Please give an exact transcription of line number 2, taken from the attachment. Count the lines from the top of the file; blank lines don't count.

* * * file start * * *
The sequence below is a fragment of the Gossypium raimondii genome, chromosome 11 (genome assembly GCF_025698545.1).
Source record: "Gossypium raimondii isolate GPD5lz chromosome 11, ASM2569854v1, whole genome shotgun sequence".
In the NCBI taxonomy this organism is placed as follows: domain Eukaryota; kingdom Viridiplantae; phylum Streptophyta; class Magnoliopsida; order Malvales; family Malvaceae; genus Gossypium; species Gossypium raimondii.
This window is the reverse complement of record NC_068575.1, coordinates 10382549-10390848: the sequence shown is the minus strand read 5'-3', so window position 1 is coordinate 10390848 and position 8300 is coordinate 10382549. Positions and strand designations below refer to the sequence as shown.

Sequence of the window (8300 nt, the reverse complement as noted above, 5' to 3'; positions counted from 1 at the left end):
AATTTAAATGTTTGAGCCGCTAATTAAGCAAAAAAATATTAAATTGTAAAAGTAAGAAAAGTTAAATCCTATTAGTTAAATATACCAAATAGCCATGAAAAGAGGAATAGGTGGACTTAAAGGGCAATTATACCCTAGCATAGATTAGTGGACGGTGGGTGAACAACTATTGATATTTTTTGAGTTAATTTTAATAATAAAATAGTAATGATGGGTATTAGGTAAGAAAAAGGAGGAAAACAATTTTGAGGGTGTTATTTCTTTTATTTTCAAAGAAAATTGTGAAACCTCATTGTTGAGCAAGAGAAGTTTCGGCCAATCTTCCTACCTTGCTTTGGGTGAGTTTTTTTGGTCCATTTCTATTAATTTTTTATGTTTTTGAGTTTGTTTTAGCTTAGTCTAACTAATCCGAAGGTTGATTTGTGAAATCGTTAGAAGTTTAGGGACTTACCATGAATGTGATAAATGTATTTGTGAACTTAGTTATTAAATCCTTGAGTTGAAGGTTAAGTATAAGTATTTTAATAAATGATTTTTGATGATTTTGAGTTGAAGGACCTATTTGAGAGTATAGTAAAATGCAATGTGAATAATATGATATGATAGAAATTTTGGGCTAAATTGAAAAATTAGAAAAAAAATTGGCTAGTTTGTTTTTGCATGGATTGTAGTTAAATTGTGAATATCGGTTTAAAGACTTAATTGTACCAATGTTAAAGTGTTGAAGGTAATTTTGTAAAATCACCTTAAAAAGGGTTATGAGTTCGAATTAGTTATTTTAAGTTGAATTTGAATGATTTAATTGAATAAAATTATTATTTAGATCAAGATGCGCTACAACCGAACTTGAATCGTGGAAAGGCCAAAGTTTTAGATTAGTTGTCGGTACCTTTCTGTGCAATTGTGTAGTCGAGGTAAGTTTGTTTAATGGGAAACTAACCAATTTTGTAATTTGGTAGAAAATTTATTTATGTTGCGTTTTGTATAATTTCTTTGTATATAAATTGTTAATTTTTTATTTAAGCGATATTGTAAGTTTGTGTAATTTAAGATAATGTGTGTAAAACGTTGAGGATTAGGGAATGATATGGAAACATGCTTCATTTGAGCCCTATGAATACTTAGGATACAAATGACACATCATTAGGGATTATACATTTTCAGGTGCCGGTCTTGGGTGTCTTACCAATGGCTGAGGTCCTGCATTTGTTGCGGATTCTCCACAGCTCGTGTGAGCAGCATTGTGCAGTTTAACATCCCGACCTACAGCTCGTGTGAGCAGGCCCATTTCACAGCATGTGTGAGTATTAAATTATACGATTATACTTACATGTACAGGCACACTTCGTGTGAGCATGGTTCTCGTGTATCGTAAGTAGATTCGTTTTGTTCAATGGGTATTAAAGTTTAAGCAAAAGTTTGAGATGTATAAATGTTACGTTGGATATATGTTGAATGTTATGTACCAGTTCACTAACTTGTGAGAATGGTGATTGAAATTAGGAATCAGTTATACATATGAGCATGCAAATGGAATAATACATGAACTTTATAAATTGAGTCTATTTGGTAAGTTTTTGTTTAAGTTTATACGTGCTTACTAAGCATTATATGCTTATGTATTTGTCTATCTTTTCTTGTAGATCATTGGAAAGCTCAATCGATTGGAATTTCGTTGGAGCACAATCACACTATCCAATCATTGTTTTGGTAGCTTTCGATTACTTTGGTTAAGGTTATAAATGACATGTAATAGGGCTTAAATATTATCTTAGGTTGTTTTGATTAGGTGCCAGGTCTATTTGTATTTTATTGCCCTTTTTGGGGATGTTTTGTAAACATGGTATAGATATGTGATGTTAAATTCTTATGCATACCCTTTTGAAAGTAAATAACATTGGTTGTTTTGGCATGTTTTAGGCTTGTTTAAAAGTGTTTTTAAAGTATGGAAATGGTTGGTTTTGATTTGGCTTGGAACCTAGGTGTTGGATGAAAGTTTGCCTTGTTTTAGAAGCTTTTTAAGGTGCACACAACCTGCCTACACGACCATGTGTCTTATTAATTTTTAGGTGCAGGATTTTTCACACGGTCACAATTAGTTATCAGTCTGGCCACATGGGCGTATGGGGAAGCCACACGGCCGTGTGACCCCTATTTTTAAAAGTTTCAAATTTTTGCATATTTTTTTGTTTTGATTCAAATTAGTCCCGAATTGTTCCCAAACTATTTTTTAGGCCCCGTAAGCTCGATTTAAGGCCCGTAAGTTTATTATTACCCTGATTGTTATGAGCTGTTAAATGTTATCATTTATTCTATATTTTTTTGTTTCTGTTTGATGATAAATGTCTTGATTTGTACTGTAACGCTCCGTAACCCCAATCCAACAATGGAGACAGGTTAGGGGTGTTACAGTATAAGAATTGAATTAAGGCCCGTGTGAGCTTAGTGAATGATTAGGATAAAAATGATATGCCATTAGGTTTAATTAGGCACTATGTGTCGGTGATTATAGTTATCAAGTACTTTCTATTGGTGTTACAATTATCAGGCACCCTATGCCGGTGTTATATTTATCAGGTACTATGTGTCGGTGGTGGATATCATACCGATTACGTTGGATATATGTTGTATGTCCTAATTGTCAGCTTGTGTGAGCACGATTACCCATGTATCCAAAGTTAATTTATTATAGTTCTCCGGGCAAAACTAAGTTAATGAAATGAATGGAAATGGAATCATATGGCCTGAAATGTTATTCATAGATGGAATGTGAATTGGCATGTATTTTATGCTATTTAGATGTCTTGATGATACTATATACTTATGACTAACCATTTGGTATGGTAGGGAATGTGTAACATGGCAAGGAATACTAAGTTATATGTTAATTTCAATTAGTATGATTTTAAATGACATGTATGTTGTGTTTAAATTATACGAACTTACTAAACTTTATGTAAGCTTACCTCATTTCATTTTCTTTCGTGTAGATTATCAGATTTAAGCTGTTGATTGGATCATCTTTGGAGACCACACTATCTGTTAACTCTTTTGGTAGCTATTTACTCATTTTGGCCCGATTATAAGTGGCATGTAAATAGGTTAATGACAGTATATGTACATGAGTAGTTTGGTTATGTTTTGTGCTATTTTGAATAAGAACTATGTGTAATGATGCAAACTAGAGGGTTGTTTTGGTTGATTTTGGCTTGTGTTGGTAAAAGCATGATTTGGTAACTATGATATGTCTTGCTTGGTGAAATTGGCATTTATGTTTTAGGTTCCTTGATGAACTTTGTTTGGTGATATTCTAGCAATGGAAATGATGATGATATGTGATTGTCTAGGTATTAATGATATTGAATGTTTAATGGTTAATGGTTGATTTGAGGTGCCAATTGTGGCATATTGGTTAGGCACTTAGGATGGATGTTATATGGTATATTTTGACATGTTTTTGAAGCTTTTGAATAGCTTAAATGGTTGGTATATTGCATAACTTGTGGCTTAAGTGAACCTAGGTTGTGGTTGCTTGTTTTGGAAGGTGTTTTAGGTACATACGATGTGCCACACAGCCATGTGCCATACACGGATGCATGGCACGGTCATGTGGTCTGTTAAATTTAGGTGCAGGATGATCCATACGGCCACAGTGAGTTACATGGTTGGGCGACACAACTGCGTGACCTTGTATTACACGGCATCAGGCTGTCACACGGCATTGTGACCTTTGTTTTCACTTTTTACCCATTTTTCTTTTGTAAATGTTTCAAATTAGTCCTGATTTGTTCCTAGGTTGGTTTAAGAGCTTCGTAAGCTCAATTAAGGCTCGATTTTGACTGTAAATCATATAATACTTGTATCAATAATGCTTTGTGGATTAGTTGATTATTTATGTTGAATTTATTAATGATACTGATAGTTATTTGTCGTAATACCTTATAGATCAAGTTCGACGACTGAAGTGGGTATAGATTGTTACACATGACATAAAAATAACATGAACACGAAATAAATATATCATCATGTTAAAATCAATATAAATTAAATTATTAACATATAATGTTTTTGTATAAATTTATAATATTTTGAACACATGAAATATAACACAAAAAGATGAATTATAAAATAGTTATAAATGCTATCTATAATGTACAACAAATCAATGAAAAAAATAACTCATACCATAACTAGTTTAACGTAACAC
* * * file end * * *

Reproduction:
Source record: "Gossypium raimondii isolate GPD5lz chromosome 11, ASM2569854v1, whole genome shotgun sequence".